None of these tools require installation. However keep in mind that while they may provide good indications they will not supplant a security expert.
What information will an expert provide that such a tool will not?
These tools are static: they consider the service in complete isolation of the world and do not try to take in account the context at all. The job of an expert is to understand that very same context to determine which vulnerabilities are exploitable. This does not mean that we don't want to fix all vulnerabilities, but sometimes your software requires very specific ciphers in order to work properly.
Which brings us to the second task of the expert: what if your software understands only a vulnerable protocol? What alternative to choose? How to minimize the risks? An expert is there to answer those questions. Understanding of what makes a vulnerability riskier than another is what makes him the expert.
Moreover, the expert is the only one that can help after the fact. If your server proves to be under attack, he is the only one able to tell whether you can expect the attack to have succeeded and what they attacker can be expected to have obtained.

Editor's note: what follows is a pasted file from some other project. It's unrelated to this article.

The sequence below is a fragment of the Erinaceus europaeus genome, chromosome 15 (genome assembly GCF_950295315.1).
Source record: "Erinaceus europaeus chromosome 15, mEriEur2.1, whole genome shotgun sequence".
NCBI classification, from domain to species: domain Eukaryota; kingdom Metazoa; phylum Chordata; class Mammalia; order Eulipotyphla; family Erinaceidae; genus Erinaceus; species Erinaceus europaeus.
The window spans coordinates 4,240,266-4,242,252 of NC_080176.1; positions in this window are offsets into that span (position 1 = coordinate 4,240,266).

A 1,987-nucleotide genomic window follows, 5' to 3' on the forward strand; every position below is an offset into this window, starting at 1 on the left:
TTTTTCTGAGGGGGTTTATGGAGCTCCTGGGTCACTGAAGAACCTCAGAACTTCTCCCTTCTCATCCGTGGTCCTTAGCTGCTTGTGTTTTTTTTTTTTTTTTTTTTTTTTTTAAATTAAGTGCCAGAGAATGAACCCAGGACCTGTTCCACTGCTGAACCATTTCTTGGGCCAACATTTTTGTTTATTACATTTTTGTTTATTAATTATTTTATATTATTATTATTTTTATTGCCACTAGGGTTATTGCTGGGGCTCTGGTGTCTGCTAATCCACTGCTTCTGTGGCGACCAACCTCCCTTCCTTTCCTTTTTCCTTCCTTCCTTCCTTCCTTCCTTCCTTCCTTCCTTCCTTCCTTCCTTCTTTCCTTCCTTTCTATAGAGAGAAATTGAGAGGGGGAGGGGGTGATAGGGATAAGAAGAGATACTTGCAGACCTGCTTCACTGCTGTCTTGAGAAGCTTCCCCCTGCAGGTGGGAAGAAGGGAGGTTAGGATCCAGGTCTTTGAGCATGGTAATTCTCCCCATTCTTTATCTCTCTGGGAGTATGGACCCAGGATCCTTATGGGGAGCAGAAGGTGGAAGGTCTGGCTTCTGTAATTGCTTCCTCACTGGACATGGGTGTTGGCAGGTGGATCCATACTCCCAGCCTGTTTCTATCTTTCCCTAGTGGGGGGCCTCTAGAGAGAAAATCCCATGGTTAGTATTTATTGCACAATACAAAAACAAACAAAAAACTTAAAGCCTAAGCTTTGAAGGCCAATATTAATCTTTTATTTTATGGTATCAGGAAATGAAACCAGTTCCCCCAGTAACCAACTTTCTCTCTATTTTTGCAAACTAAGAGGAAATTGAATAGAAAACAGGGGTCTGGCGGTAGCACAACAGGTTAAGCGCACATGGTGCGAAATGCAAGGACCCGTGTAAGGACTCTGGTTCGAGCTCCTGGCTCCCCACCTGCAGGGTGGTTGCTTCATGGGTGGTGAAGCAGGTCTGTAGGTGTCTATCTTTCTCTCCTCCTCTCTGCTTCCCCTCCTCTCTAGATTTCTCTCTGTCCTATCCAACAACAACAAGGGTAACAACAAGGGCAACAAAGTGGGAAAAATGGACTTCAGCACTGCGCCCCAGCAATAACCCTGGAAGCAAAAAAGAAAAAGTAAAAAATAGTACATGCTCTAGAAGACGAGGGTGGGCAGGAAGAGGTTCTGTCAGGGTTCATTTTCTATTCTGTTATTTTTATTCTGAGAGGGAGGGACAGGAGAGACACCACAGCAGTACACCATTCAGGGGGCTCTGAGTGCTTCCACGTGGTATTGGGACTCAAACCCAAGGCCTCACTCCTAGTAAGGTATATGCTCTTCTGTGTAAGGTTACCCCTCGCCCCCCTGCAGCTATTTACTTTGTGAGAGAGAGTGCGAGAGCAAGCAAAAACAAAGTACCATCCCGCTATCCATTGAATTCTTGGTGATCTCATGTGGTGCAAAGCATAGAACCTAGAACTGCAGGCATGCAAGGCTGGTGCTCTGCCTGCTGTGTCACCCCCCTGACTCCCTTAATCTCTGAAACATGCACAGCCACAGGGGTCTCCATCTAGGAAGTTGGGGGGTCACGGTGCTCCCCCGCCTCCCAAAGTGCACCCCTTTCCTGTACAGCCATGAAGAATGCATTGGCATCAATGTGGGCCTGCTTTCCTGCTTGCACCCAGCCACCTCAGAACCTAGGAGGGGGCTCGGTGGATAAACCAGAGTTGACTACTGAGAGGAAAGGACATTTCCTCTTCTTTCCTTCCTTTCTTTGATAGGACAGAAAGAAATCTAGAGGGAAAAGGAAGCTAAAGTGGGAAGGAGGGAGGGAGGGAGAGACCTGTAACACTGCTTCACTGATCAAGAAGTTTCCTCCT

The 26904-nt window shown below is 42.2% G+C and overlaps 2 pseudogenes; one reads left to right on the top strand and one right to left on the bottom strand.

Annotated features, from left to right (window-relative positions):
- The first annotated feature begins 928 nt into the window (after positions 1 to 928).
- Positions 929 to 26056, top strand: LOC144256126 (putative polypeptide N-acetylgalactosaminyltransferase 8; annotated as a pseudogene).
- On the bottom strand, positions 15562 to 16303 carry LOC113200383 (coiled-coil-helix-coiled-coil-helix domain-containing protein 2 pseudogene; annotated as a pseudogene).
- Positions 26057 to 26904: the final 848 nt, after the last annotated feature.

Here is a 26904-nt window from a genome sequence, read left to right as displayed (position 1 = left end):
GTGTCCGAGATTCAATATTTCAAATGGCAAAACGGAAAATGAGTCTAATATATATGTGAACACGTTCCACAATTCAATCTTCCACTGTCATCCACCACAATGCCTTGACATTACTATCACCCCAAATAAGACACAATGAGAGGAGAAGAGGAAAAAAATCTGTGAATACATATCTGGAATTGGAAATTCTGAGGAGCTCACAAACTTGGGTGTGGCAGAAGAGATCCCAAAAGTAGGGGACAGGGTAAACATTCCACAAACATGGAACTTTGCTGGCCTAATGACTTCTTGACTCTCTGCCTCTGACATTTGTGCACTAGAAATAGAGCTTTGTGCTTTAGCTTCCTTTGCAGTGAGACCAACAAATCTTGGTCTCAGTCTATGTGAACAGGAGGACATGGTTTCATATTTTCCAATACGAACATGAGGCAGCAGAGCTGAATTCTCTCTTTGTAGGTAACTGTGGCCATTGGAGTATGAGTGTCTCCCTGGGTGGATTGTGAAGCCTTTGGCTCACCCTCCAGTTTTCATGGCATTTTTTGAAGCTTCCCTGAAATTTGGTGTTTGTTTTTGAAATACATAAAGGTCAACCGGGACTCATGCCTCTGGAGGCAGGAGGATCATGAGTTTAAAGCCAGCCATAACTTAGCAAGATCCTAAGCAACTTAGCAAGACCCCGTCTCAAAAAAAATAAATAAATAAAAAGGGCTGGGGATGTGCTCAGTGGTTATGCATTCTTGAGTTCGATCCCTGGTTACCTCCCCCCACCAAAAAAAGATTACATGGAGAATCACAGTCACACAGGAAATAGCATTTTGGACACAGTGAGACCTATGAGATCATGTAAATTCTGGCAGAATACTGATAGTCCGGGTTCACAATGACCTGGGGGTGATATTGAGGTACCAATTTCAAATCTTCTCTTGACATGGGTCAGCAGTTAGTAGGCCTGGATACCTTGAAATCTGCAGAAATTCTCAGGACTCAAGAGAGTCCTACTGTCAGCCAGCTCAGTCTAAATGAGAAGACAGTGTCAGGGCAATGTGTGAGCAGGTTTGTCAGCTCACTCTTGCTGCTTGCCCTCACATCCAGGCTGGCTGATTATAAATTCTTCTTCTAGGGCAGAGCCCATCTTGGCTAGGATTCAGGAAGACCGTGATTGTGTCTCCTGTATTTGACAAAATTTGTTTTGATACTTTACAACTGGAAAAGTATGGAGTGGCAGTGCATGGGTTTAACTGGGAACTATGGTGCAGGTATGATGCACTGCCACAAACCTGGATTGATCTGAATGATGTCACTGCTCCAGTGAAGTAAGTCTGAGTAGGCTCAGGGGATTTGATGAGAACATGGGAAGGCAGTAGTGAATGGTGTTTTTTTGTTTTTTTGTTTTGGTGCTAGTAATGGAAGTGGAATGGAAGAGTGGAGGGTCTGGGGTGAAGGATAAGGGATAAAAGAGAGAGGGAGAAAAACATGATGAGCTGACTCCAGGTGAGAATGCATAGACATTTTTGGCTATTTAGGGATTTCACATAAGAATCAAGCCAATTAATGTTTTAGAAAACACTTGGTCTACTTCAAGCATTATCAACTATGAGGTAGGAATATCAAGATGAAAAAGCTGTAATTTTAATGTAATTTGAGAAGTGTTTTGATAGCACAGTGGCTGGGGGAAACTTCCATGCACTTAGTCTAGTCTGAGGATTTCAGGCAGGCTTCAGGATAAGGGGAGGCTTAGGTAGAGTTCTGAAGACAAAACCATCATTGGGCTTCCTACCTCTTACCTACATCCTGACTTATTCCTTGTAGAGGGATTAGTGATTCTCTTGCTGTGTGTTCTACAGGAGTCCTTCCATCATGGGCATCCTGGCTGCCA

If you have a commercial interest in keeping your server secure you should have its configuration validated by a security expert. You may consider my opinion to be slightly biased in the matter as that is my job, but at least the bias is publicly known.
The tools again
Security moves fast. A year from now you may be wanting to check that your server is still as secure as it can be. Security consultants aren't cheap and you may not want to hire one repeatedly (not that I mind of course).
I recommend regularly updating and using your tools to monitor the state of your server configurations against current attacks. Of course I have no guarantees that testssl.sh will get updated appropriately and new attacks without remediations are always possible so keep an open mind and practice defense in depth.
In conclusion the protocol I propose is simple and should correspond to most applications:
Use the Mozilla generator to bootstrap your configuration in a known-safe state
Test your application. If it doesn't work identify why and make it work by making it safer. If that isn't possible, decrease the security of your server.
Use testssl.sh to check that your configuration was properly loaded and that no vulnerability is present. Modify if necessary.
When possible get an expert to look at your configuration.
Regularly recheck the configuration using up-to-date verification tools.
What? So no practical advice on what cipher is better etc?
No. Those things change, and they should not be left to the choice of developpers anyway. Let's face it, most developpers are not competent to make cryptographic choices: it just isn't their job. Let professionals do those choices for you and spend your time doing what you really like: building stuff that matters.